Ponting expects Aussies to improve
Australia are determined not to repeat the mistakes they made for their opening match against Zimbabwe as they prepare to mount a major challenge for the ICC World Twenty20.
The reigning 50-over champions and holders of the Champions Trophy were expected to hit the ground running after a lengthy five-month spell recuperating after a third successive World Cup.
Instead, they looked rusty and under-prepared during their shock five-wicket defeat by Zimbabwe, which opened up the prospect of an early exit if they had lost against England.
That possibility galvanised Australia into a commanding display against their arch-rivals and their seven-wicket triumph with 31 balls remaining at Newlands sent out a message to the remaining teams in the tournament.
But captain Ricky Ponting wants his side to build on that success and continue their momentum against Bangladesh tomorrow, when they will attempt to complete an historic treble of the international one-day trophies.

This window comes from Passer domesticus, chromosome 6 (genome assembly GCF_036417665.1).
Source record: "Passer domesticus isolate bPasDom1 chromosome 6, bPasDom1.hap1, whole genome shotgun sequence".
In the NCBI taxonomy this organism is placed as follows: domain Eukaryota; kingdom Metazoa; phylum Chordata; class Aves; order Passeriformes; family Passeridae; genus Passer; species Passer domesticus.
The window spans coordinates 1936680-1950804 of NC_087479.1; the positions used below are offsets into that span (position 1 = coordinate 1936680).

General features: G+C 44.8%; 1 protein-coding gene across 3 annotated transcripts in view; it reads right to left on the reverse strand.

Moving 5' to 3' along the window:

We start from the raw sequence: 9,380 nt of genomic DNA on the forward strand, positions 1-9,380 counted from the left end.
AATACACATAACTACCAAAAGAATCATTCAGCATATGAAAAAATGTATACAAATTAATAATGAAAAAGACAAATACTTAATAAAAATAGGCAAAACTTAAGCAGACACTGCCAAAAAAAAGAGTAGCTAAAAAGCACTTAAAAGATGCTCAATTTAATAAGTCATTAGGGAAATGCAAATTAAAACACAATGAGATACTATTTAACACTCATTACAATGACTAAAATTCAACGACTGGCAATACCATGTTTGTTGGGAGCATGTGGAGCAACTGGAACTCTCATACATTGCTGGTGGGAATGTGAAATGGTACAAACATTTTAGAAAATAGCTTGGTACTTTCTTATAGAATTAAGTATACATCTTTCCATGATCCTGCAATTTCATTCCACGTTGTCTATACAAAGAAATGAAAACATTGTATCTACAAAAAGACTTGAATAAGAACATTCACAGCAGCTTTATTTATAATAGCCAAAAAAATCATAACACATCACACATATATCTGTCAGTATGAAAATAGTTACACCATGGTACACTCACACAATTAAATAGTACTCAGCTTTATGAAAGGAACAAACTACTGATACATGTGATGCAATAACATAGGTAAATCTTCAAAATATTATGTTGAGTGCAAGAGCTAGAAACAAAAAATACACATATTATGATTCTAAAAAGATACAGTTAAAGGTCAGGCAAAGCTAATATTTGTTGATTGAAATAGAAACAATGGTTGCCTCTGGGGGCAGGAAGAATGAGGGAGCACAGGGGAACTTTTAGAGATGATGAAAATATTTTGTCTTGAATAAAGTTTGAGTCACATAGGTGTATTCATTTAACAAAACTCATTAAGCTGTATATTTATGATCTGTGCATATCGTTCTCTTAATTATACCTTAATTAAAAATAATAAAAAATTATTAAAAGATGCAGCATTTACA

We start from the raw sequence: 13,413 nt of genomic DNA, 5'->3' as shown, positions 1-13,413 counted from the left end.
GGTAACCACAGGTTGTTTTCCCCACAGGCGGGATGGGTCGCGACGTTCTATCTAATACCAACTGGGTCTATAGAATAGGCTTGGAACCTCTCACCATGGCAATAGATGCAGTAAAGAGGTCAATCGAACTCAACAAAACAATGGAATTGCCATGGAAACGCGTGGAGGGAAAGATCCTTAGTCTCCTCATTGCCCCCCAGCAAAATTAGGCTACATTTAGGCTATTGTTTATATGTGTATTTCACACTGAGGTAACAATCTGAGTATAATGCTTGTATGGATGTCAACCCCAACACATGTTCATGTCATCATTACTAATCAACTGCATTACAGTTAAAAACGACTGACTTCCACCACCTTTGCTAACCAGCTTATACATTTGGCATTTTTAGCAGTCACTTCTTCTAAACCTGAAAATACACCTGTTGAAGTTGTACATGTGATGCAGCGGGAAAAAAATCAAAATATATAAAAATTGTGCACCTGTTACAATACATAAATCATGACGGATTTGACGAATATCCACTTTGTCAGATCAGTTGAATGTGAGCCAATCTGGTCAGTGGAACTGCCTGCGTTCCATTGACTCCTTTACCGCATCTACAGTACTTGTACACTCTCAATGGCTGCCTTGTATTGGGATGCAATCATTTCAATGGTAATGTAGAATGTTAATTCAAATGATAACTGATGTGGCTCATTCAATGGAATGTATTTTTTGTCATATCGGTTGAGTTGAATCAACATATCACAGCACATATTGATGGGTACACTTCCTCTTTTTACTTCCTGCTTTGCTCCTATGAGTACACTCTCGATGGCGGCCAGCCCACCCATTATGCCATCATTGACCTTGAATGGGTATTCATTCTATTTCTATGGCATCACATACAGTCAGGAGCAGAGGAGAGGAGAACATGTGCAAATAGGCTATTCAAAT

"We're very early into our season and we have to build on the way we played yesterday," confirmed Ponting.
"We've got to look at the things we did well and look at the areas where we were deficient - we can't afford to rest on that."
Ponting believes the compressed format of Twenty20 cricket ensures even the best sides can be caught out by an outstanding individual performance - as they were against Zimbabwe when Brendon Taylor hit an unbeaten 60 off 45 balls.
With matches to come against Bangladesh, Pakistan and Sri Lanka in the Super Eight stage, he is also aware they cannot afford another under-par display if they are to progress further in the competition.
"We saw the other day that if we're not at our absolute best in this format of the game everyone is a bit vulnerable," he claimed.
"There would have been a lot of disappointed people in Australia (after the Zimbabwe game) and we certainly were but I think we showed a lot of character to bounce back the way we have.
"If we didn't learn from the mistakes in game one then we'd all have been dummies and I think we've respected the game a lot more."